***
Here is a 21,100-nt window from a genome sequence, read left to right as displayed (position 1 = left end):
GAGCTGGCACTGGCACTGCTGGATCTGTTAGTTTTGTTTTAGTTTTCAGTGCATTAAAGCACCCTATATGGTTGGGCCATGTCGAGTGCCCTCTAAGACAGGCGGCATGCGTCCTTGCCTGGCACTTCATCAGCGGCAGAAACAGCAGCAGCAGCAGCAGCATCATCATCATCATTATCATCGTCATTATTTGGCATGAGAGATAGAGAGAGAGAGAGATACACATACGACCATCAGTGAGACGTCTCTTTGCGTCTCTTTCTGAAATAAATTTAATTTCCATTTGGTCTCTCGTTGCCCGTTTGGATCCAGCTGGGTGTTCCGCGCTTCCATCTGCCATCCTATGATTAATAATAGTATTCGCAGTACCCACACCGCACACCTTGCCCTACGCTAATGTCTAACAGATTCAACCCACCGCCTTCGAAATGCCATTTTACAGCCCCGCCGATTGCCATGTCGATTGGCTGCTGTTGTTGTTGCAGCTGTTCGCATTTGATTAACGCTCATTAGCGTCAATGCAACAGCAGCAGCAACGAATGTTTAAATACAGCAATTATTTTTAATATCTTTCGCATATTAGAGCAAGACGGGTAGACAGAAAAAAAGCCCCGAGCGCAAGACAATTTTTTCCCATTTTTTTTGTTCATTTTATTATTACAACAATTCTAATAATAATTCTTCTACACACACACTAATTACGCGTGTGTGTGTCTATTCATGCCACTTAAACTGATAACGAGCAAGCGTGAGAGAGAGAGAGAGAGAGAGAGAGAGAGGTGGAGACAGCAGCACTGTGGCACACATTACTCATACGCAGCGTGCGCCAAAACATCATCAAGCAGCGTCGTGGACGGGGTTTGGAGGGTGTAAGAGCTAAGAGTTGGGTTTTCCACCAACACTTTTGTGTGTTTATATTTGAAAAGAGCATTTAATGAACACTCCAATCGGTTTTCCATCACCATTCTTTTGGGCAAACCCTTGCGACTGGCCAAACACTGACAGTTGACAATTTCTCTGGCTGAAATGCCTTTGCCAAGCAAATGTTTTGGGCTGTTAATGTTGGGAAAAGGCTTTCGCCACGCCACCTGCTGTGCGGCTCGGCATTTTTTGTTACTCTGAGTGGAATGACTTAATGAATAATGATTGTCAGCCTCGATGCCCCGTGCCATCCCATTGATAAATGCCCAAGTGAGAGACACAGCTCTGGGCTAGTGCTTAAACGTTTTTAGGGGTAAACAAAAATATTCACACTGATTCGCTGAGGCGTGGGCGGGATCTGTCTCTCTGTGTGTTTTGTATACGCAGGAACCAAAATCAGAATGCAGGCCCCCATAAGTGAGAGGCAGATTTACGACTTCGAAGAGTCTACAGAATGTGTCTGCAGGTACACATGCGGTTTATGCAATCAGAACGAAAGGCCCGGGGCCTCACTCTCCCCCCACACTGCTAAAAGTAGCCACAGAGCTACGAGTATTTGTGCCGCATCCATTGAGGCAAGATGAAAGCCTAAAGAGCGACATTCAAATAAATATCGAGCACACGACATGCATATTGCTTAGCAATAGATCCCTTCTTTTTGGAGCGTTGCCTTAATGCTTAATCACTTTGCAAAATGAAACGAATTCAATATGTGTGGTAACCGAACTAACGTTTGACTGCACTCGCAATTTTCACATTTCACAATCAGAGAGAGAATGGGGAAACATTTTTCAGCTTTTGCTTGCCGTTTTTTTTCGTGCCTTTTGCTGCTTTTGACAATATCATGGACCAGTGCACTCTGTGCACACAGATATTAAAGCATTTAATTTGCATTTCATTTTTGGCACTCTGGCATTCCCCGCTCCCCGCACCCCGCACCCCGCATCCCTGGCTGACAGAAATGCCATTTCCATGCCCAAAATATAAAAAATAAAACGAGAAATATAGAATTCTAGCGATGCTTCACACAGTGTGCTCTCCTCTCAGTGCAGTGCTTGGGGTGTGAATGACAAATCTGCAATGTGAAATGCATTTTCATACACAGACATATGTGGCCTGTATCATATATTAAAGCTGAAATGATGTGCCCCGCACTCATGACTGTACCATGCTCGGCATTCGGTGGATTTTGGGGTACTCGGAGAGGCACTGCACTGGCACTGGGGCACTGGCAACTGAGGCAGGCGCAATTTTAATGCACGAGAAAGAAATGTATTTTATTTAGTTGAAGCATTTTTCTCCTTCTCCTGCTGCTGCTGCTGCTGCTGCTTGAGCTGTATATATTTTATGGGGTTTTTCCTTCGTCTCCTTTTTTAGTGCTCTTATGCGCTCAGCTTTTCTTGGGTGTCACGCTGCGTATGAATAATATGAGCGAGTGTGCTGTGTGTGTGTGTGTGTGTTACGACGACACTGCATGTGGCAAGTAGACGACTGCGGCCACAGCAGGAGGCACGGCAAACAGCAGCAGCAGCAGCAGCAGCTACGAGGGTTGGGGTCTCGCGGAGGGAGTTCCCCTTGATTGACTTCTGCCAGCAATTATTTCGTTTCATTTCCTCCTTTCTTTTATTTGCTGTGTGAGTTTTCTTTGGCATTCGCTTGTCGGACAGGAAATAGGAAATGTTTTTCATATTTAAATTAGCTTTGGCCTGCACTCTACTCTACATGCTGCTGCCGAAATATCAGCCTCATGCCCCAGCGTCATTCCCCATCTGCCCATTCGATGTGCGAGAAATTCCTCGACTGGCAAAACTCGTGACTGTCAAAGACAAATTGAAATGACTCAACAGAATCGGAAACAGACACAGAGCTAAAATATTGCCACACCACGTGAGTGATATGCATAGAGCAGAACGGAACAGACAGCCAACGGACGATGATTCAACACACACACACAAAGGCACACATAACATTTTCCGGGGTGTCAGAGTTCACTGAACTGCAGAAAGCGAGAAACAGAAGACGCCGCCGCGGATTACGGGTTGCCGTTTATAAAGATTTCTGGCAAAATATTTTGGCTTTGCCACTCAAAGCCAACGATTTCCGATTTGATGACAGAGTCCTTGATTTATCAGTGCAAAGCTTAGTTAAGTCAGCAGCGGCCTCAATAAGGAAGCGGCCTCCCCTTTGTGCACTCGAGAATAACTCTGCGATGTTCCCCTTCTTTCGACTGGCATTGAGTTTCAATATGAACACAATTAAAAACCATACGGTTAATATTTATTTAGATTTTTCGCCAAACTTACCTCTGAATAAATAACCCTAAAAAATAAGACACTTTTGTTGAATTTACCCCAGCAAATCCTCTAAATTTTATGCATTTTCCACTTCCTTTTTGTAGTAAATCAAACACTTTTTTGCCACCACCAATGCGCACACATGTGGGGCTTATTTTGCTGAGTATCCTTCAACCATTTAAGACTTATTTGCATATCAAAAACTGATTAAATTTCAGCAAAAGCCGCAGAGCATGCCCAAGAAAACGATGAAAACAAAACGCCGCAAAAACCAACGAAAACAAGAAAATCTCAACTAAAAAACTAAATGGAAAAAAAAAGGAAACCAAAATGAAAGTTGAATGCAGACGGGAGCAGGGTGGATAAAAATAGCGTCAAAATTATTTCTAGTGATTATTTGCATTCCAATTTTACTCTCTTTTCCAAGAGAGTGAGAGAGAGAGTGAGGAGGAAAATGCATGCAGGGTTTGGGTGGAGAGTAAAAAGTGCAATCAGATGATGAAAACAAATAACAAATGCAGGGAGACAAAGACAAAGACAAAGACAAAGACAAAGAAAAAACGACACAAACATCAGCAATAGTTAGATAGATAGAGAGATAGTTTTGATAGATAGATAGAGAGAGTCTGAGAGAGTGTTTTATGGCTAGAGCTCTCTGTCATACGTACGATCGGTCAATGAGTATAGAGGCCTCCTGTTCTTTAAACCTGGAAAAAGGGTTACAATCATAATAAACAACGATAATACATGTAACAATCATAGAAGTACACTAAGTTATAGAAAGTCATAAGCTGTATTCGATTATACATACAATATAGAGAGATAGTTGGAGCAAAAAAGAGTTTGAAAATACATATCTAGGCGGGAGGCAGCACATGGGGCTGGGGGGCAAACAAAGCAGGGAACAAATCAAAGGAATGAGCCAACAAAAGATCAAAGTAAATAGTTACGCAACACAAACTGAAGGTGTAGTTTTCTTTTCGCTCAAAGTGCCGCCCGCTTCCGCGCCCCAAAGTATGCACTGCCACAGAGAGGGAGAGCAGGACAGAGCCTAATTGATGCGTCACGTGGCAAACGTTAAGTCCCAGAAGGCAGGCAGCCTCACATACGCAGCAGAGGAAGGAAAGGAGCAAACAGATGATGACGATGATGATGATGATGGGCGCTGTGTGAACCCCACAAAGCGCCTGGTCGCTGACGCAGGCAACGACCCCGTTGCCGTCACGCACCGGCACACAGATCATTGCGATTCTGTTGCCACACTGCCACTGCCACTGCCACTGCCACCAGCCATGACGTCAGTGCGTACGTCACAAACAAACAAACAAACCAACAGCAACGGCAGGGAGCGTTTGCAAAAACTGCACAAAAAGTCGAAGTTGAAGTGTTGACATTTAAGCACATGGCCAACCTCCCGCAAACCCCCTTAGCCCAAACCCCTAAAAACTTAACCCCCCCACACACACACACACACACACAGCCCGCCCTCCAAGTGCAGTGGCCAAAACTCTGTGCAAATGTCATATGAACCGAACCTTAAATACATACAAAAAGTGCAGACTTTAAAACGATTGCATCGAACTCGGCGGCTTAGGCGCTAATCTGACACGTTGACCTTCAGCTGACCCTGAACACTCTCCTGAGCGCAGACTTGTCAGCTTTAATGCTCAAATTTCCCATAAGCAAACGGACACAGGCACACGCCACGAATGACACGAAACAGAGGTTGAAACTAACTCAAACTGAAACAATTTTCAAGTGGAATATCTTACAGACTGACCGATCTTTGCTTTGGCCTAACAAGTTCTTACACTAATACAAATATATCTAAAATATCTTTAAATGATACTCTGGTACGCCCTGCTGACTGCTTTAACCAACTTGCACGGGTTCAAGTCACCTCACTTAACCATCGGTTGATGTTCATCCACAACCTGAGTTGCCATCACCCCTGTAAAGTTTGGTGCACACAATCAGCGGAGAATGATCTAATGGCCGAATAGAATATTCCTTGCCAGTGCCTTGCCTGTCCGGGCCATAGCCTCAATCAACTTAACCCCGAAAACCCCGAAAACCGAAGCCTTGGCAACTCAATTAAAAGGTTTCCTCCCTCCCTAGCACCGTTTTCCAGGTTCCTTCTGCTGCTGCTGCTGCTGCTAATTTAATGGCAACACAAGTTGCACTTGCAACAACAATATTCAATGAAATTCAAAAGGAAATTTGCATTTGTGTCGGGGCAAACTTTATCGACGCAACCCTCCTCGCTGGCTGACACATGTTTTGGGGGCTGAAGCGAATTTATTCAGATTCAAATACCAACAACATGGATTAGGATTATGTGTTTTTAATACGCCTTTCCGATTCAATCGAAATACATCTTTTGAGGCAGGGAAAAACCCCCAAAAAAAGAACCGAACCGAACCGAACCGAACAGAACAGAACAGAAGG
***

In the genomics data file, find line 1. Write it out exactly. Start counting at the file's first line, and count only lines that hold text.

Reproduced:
Here is a 21,100-nt window from a genome sequence, read left to right as displayed (position 1 = left end):